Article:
Even though some indoor ceremony locations are darker (unless they have large windows for natural light), the upside of indoor ceremonies is that the sunlight doesn’t necessarily play a huge role in the timing of the ceremony. If you plan to have the ceremony indoors with little to no sunlight, talk to your photographer and venue coordinator about installing lighting that can provide a beautiful atmosphere and ensure your photos aren’t dark. If the indoor ceremony location is dark no matter what, you will need artificial lighting for clear images.
Summer wedding with a first look
Ideally, it’s nice for golden hour photos to take place when there is a suitable break in the timeline so that it doesn’t interrupt speeches or dances. So we recommend that if the sun sets earlier in the day, plan to take golden hour photos after the ceremony. If the sunset isn’t until later, you can plan on doing it after speeches and the first dances.
Below is an example timeline of an ideal wedding plan:
11:30 AM – Photographer Arrives (Getting ready, dress, detail photos)
12:30 PM – Bride puts on dress and bride individual photos
12:45 PM – Groom heads to first look location
1:00 PM – First look, letter reading, couple photos
2:00 PM – Bridal party photos
2:45 PM – Family Photos
3:30 PM – Family Photos done
4:00 PM – Hide away for Ceremony (eat something, drink water, have time alone together)
4:30 PM – Ceremony Starts
5:00 PM – Ceremony ends – cocktail hour begins
6:00 PM – Grand entrance with bridal party
6:15 PM – Dinner starts
6:30 PM – Speeches
7:00 PM – Cake cutting and dessert served
7:30 PM – Start Dances (couple’s first dance, father daughter, mother son, then open dance)
8:30 PM – Sneak away for golden hour photos
8:45 PM – Sunset time
9:00 PM – Return to dance floor
10:30 PM – Sparkler Send Off
Winter wedding without a first look
If you are getting married in the winter and choosing to do your first look as you walk down the aisle, you will want to have your ceremony earlier in the day. This will ensure you have enough time to get your bridal party, family group shots, and couple portraits before you run out of daylight. Doing a first look down the aisle means you will need to consider hosting a cocktail hour for your guests while doing those portraits. We recommend around 2 hours.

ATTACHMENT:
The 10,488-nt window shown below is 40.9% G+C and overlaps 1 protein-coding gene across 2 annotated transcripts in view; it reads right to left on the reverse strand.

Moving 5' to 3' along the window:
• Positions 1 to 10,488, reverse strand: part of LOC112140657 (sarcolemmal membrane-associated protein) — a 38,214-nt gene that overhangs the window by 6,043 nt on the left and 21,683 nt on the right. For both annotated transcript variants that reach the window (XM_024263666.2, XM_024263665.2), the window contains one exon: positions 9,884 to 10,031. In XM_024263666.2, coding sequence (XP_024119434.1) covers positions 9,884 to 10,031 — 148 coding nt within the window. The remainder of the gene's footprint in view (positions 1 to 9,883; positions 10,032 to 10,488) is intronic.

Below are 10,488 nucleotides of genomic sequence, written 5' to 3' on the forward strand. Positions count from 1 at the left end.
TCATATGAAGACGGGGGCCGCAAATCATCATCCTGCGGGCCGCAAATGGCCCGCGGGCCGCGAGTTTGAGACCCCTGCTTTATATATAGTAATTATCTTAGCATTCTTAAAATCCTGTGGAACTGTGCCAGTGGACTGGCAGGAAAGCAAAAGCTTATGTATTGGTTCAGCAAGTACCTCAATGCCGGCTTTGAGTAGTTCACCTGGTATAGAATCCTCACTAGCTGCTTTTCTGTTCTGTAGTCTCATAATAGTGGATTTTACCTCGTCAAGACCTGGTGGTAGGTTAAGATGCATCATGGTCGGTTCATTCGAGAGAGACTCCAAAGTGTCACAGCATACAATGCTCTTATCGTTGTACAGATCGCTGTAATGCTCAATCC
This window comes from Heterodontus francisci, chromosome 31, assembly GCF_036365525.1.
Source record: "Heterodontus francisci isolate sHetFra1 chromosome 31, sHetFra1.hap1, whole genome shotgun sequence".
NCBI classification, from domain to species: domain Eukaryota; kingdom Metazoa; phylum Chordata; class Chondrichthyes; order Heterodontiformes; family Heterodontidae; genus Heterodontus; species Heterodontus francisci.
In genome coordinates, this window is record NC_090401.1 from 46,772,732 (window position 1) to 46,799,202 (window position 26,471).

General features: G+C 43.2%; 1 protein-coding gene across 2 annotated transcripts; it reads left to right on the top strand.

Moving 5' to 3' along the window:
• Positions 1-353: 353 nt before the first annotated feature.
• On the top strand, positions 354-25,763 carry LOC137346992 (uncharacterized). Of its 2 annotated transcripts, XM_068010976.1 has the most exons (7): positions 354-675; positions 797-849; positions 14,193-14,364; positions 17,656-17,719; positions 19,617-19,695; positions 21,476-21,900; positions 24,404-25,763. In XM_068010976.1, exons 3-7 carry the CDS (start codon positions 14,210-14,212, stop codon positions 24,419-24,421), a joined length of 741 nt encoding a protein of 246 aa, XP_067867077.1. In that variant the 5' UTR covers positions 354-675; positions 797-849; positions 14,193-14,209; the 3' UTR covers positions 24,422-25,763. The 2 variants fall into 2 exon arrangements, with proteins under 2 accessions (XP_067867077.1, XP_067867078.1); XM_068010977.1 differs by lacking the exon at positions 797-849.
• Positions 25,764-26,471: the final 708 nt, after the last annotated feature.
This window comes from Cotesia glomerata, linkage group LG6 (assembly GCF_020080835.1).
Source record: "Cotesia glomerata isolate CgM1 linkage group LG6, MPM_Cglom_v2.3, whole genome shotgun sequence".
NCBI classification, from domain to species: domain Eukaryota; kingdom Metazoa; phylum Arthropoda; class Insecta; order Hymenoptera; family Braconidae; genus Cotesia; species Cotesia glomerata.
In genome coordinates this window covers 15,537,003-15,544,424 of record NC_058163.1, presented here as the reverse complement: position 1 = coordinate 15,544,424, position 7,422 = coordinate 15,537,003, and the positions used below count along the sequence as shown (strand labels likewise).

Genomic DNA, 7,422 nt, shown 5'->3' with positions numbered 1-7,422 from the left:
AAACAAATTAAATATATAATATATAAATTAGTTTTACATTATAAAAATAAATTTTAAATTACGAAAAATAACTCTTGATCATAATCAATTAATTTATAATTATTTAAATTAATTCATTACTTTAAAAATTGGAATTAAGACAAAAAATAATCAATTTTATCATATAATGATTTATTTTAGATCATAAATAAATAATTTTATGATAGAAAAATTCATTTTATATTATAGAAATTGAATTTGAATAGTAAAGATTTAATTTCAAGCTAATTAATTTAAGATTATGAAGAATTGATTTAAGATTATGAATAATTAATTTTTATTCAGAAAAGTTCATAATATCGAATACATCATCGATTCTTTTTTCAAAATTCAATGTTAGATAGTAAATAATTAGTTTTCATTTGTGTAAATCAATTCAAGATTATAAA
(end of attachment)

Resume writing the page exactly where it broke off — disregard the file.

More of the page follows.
Here is an example timeline for a wedding in the winter where the sun sets at 4:00 pm, and the couple wants to do their first look down the aisle.
11:00 AM – Getting ready portraits
12:00 PM – Groom and groomsmen group and individual photos
12:30 PM – Bride and bridesmaid group and individual photos
1:00 PM – hide before ceremony starts
1:30 PM – Ceremony begins
2:30 PM – Ceremony ends, guests head to cocktail hour
2:30 PM – Family group portraits
3:00 PM – Bridal party group photos
3:30 PM – Couple portraits heading into sunset
4:00 PM Sunset time, head to reception
4:30 PM – Cocktail hour ends, guests get seasted
4:45 PM – ,Grand March
5:00 PM – Dinner served
5:30 PM – Speeches
6:00 PM – Cake Cutting
6:30 PM – First dances
7:00 PM – Photography coverage done
The Bottom Line
This list isn’t exhaustive, but hopefully gives you some ideas to consider when planning your wedding ceremony around lighting. Don’t forget – the most important thing is to have a versatile photographer to capture your day, no matter the amount of light, and provide you with the knowledge to make informed decisions about your day.
And if you’re looking for a great photographer, check out Lulle Photo! Luke and Halle are based in the midwest but photograph all over, and I can guarantee they know a thing or two about capturing great photos.
Liz believes the ceremony is the best part of the wedding day and wanted to change the industry by emphasizing not only the importance of marriage ceremonies but inclusivity as well. When she isn’t writing ceremonies, she’s working on editing her first novel and second fictional novels. She’s been writing her whole life, but gained her storytelling knowledge through Faber Academy’s novel program and UCLA’s TV and Film Writing degree. You can read some of her writing on her website, Liz Rae and more notably, on Thought Catalog. She also writes terrible Instagram poetry at @iamlizrae, but wouldn’t recommend reading it.